Soon I’m walking again, and beside me a stone wall undulates into a ravine and back up the other side. A stone snake, very cool. It’s thickly built, collapsing – is there a subterranean wall, a mirror image, sunk into the earth? It probably stood three or four feet high in sheep-farming days. The forest is sparsely wooded here, branches as bare as trunks, the ground tree-to-tree carpeted with crunchy, light-brown leaves that emit a nutty aroma as I churn through. Abruptly the wall ends, as if the farmer got tired lugging rocks and went home, and the way devolves into a muddy stream. I pick along the sides of the trail but can’t prevent my left foot from getting soaked to the sock, skin and bone.
Crossing the Cascade Link Trail, which runs north-south, I continue to the summit on the Red Spot Trail – marked, you guessed it, by white-encircled red spots on boulders. Thirty yards up a cliff wall, a small waterfall churns, shush, shush, and just a few feet to the right clings a huge burl of ice existing outside, I suppose, the arc of the sun. Poetess Amy Lowell understood this kind of juxtaposition: Thou standest, bright with April's buoyancy, she wrote in “Monadnock in Early Spring” (1912). Yet holding Winter in some shaded wall /Of stern, steep rock…
Nothing blooms yet. Curled-up oak leaves, paper-thin, stubbornly cling to branches. I scan for the Doric Temple, a rock formation that’s said to resemble a Greek temple – nope, not here, not today. Maybe it’s a figment of a professor’s imagination, a hiker’s trick. There is, however, a cavern between boulders that looks just right for a bear den. The opening is triangular, like a rock tepee, and half shrouded by tree limbs. Should I creep closer? Maybe take a peak, toss in a pine cone? Nope, not today, not feeling adventurous.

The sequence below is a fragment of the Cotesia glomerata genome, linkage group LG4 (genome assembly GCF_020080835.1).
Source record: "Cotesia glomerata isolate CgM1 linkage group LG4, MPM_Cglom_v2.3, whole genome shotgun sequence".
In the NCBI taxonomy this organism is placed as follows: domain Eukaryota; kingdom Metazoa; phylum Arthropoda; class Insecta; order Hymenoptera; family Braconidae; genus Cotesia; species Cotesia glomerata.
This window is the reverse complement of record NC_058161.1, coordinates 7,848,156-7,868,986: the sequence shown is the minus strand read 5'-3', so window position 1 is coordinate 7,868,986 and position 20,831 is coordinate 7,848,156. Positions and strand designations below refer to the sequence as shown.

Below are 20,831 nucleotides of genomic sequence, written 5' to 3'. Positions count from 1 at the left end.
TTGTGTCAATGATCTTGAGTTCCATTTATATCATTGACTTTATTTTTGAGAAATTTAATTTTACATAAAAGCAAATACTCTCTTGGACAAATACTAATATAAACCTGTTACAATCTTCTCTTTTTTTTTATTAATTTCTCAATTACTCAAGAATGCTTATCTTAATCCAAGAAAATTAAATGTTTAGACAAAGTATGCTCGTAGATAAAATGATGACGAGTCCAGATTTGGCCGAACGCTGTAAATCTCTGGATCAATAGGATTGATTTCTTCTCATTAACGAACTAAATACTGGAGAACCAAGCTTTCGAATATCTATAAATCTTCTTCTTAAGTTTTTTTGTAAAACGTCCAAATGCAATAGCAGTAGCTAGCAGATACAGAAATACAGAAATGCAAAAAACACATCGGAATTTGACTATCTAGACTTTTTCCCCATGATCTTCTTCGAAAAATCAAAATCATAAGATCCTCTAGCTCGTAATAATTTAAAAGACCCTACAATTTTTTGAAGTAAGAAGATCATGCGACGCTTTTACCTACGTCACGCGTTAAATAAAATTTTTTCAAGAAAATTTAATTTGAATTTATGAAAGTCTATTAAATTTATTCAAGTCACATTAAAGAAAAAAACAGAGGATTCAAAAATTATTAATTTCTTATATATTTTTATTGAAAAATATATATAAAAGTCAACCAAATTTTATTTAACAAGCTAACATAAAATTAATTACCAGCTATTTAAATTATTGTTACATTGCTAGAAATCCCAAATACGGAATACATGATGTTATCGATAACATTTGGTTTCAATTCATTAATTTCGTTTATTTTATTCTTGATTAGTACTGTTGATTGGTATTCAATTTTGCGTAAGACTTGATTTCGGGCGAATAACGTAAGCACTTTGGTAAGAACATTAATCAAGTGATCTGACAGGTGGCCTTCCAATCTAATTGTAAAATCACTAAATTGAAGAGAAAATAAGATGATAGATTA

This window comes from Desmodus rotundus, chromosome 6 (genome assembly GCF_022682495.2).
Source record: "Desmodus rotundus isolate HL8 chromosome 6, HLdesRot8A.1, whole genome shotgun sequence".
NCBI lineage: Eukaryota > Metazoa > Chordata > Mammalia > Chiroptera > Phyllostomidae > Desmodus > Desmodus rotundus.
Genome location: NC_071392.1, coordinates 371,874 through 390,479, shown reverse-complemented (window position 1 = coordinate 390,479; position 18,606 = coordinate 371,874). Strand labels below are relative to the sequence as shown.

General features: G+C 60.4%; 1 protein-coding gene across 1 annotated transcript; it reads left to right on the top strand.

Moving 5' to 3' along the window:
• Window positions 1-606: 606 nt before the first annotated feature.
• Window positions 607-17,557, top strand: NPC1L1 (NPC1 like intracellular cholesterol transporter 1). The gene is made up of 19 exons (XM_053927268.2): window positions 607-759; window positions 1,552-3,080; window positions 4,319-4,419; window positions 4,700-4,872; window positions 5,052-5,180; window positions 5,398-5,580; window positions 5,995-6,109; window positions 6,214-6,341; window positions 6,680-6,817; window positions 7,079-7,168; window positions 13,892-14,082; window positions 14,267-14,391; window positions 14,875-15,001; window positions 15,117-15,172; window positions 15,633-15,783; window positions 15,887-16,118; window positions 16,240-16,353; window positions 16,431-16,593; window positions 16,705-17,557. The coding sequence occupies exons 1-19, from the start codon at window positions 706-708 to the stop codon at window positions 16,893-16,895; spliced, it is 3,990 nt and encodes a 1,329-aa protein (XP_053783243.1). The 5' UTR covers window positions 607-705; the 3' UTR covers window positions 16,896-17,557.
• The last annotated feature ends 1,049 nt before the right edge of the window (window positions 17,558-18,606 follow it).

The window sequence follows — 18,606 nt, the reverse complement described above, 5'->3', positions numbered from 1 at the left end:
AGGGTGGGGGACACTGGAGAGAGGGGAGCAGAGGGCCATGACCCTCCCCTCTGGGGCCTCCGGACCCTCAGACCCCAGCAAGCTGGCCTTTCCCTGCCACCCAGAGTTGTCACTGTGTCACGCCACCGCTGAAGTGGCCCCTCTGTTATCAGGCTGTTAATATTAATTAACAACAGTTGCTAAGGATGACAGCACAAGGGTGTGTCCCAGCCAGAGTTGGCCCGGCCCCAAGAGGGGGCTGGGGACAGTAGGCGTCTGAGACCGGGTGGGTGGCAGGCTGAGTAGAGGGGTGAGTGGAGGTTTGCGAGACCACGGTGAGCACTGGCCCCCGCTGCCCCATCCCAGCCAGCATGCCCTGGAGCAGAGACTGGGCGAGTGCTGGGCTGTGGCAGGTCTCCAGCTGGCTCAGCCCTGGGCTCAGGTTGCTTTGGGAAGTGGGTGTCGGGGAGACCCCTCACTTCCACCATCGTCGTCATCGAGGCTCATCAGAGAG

My head brushes a pine bough and a pint of slushy snow ripples down my neck, between coat and t-shirt. Instantly, I remember my older brother Chris harassing me at the bus stop at the top of Wendy Lane, 45 years ago. He lured me beneath a snow-burdened bough, stepped aside and shook the branch. I yelped; he cackled. Hilarious. If my mother had witnessed the scene, she might have intoned: keep that up, mister, and your name is mud. And Chris would have smirked.
Above the tree line, I cross onto the Pumpelly Trail and, finally, see the peak. Monadnock is a gray, unforgiving lady today: gray rocks on gray sky. Streaks of stubborn snow. I’ve climbed in hopes for spring on the mountain – just a flower or two, a baby robin here, a fiddlehead uncurling there – but my impatience has been exposed. Monadnock shrugs, doesn’t care. As Lowell wrote: Another year is quick with import. Such each year has been. Unmoved thou watchest all. Dutifully, I pick up the pace, high-stepping across boulders dabbed with lime-green lichen the size of thumbprints, and I make it to the top and tap my hiking pole on the Geodetic Survey plaque. A freezing-cold wind bites me back. Ah, well. And there I meet my first fellow travelers, huddled against the cold.